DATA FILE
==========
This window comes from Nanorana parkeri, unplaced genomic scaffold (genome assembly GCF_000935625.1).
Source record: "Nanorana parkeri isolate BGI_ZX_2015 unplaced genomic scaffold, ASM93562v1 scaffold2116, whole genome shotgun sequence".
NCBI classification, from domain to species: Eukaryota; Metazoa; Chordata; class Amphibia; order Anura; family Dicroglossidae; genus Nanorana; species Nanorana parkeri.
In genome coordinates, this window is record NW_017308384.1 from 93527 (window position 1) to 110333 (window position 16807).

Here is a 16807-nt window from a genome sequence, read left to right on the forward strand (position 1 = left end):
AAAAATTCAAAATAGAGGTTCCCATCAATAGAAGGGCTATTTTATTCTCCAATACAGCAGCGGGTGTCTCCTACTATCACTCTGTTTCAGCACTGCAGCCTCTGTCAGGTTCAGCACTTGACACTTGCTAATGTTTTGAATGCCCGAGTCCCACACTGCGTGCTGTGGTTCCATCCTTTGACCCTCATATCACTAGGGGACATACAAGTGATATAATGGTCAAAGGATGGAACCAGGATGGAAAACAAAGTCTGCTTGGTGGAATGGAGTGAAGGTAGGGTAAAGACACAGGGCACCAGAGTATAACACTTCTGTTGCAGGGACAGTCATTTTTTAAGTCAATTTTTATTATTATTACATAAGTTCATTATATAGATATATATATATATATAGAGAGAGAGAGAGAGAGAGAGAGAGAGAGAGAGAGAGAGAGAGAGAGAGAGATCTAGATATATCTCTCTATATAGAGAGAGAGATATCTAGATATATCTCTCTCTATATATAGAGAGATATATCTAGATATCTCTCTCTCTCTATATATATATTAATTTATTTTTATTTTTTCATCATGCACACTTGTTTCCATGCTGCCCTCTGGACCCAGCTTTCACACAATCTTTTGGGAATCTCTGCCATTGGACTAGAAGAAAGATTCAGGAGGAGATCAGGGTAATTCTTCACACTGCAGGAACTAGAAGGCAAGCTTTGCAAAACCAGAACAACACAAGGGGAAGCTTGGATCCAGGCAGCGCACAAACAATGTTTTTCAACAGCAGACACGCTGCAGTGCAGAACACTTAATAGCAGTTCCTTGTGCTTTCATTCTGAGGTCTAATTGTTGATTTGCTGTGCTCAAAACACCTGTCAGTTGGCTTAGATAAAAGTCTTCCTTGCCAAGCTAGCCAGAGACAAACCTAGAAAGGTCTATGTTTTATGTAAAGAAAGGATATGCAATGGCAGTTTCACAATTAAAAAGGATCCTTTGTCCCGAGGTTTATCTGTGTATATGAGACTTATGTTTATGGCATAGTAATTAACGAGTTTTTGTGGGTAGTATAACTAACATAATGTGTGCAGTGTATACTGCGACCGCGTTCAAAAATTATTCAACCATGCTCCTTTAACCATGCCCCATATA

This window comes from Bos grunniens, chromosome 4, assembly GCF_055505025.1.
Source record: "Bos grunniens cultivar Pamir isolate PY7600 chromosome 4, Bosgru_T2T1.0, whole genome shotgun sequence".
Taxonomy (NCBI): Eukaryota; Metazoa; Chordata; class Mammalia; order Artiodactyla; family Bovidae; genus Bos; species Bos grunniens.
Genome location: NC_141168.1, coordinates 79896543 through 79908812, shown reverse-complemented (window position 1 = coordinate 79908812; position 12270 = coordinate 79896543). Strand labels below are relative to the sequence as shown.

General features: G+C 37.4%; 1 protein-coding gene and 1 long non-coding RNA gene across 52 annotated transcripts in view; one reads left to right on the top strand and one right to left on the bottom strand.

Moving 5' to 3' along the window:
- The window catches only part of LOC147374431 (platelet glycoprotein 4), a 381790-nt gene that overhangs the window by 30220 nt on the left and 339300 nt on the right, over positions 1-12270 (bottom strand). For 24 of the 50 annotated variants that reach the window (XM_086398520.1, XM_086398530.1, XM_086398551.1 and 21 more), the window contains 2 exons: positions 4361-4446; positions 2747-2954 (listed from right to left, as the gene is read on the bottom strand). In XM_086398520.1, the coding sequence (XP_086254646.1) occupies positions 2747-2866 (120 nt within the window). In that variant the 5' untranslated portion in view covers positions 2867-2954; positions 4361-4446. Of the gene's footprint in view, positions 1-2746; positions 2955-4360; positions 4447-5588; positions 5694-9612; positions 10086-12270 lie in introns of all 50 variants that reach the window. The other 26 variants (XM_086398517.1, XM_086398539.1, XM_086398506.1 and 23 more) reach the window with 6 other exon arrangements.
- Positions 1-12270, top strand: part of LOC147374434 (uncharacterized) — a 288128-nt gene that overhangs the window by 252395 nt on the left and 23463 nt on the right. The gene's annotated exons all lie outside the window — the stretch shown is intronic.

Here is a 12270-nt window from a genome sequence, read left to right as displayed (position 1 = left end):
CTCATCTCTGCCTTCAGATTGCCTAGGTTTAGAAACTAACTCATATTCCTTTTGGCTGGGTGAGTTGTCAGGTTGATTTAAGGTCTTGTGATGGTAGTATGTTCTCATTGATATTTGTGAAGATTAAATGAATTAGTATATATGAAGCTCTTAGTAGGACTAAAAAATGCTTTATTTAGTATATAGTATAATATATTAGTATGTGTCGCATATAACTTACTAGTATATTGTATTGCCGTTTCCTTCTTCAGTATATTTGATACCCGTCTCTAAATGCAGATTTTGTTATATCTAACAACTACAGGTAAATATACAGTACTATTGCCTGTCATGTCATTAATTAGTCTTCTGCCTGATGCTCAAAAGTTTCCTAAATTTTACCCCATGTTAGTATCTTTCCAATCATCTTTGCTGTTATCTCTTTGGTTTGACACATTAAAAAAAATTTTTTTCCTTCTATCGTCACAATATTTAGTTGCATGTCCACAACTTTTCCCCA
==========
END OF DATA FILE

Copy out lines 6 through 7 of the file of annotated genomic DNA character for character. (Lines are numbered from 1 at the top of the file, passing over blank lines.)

AAAAATTCAAAATAGAGGTTCCCATCAATAGAAGGGCTATTTTATTCTCCAATACAGCAGCGGGTGTCTCCTACTATCACTCTGTTTCAGCACTGCAGCCTCTGTCAGGTTCAGCACTTGACACTTGCTAATGTTTTGAATGCCCGAGTCCCACACTGCGTGCTGTGGTTCCATCCTTTGACCCTCATATCACTAGGGGACATACAAGTGATATAATGGTCAAAGGATGGAACCAGGATGGAAAACAAAGTCTGCTTGGTGGAATGGAGTGAAGGTAGGGTAAAGACACAGGGCACCAGAGTATAACACTTCTGTTGCAGGGACAGTCATTTTTTAAGTCAATTTTTATTATTATTACATAAGTTCATTATATAGATATATATATATATATAGAGAGAGAGAGAGAGAGAGAGAGAGAGAGAGAGAGAGAGAGAGAGAGAGAGATCTAGATATATCTCTCTATATAGAGAGAGAGATATCTAGATATATCTCTCTCTATATATAGAGAGATATATCTAGATATCTCTCTCTCTCTATATATATATTAATTTATTTTTATTTTTTCATCATGCACACTTGTTTCCATGCTGCCCTCTGGACCCAGCTTTCACACAATCTTTTGGGAATCTCTGCCATTGGACTAGAAGAAAGATTCAGGAGGAGATCAGGGTAATTCTTCACACTGCAGGAACTAGAAGGCAAGCTTTGCAAAACCAGAACAACACAAGGGGAAGCTTGGATCCAGGCAGCGCACAAACAATGTTTTTCAACAGCAGACACGCTGCAGTGCAGAACACTTAATAGCAGTTCCTTGTGCTTTCATTCTGAGGTCTAATTGTTGATTTGCTGTGCTCAAAACACCTGTCAGTTGGCTTAGATAAAAGTCTTCCTTGCCAAGCTAGCCAGAGACAAACCTAGAAAGGTCTATGTTTTATGTAAAGAAAGGATATGCAATGGCAGTTTCACAATTAAAAAGGATCCTTTGTCCCGAGGTTTATCTGTGTATATGAGACTTATGTTTATGGCATAGTAATTAACGAGTTTTTGTGGGTAGTATAACTAACATAATGTGTGCAGTGTATACTGCGACCGCGTTCAAAAATTATTCAACCATGCTCCTTTAACCATGCCCCATATA

This window comes from Bos grunniens, chromosome 4, assembly GCF_055505025.1.